Column(
        horizontalAlignment = Alignment.CenterHorizontally
    ) {
        Text(
            text = 2.0.pow(bitPosition.toDouble()).toInt().toString()
        )
        val colors = if (bit) {
            ButtonDefaults.buttonColors(
                backgroundColor = Color.White,
                contentColor = Color.Blue
            )
        } else {
            ButtonDefaults.buttonColors(
                backgroundColor = Color(240, 240, 240),
                contentColor = Color.Blue
            )
        }
        Button(
            onClick = { bitFlip(bitPosition) },
            modifier = Modifier
                .padding(2.dp)
                .size(45.dp),
            colors = colors,
            border = BorderStroke(1.dp, color = Color.Blue)
        ) {
            Text(
                text = if (bit) "1" else "0",
                modifier = if (!bit) Modifier.alpha(0.4f) else Modifier
            )
        }
        Text(
            text = bitPosition.toString(),
            color = Color.Gray
        )
    }
}

Decimal

Decimal() simply displays the decimal representation of the byte.

@Composable
fun Decimal(
    decimal: String
) {
    Text(
        text = decimal,
        Modifier
            .width(70.dp)
            .border(BorderStroke(1.dp, color = Color.Black))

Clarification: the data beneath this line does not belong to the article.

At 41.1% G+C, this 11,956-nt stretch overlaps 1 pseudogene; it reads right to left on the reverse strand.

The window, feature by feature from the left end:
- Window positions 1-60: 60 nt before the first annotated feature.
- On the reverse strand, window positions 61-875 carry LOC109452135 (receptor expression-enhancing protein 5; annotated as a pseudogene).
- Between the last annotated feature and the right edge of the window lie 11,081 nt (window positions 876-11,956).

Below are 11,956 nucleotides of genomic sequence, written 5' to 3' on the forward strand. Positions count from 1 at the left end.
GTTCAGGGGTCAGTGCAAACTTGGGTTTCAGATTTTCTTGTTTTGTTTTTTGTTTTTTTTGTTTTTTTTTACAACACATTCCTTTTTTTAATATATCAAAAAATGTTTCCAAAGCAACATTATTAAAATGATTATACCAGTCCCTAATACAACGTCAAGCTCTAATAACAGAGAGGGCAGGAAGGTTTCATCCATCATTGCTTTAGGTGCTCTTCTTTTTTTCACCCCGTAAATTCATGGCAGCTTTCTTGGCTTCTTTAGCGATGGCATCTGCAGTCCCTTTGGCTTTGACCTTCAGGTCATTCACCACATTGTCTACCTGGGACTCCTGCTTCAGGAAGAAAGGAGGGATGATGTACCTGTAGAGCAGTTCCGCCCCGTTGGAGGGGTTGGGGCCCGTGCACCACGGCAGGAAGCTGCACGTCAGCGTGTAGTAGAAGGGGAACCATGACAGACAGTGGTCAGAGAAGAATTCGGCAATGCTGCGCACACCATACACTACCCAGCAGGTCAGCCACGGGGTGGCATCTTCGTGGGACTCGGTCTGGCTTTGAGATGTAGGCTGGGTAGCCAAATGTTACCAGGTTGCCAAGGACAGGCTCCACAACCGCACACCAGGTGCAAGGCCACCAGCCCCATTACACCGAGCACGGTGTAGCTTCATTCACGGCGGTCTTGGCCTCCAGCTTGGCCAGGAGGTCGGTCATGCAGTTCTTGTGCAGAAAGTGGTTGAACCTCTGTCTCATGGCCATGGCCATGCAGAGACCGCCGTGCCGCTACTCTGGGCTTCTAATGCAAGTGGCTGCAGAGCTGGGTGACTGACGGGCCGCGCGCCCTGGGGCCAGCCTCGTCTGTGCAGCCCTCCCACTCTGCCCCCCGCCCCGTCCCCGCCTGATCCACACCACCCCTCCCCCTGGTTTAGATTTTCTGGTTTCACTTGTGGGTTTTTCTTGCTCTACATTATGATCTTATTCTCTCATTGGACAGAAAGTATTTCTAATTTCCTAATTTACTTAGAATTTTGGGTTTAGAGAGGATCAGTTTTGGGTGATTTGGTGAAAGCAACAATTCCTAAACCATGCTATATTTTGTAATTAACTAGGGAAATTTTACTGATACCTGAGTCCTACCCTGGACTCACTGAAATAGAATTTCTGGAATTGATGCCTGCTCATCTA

.padding(4.dp),
        textAlign = TextAlign.Center,
        color = Color(0, 180, 0),
        fontSize = 5.em
    )
}

Notes

  • I tried to demonstrate Compose concepts like mutable state, state hoisting, and unidirectional data flow. I also tried to follow all Kotlin and Compose coding conventions as I understand them at this stage.
  • I would have liked to have used property delegate syntax in declaring byte but I don’t know if that’s possible in an array (I do “var bit by byte[bitPosition]” in the code individually for each byte).
  • I could have made an array of “bitValue” instead of computing the powers of two each time, but I wanted to keep it simple.
  • I probably could have made Bit() and Decimal() more stateless by hoisting the styling information and hardcoded button labels (if those are considered state) but I’m not sure yet where that line is.
  • I use the line “if (!bit) Modifier.alpha(0.4f) else Modifier” but the “else Modifier” part seems a little clunky. I was looking for something like “Modifier.Unspecified”, similar to “Color.Unspecified”.
  • I had originally coded bitFlip() as a lambda but it was causing unnecessary (but ultimately harmless) recomposes. I’m investigating this on the #compose channel on Slack (login required).
  • My call to Decimal() passes the string representation of byteValue, which triggers recomposition as I want. However, I was expecting to have to pass byteValue itself, since it is the mutable state.
  • I did not include all the imports, but Android Studio should generate most of them (if you need them let me know and I’ll post them in the comments).
  • Compose is in alpha so the API may change. This article is based on alpha 11, using Android Studio 2020.3.1 Canary 5.

Feedback welcome!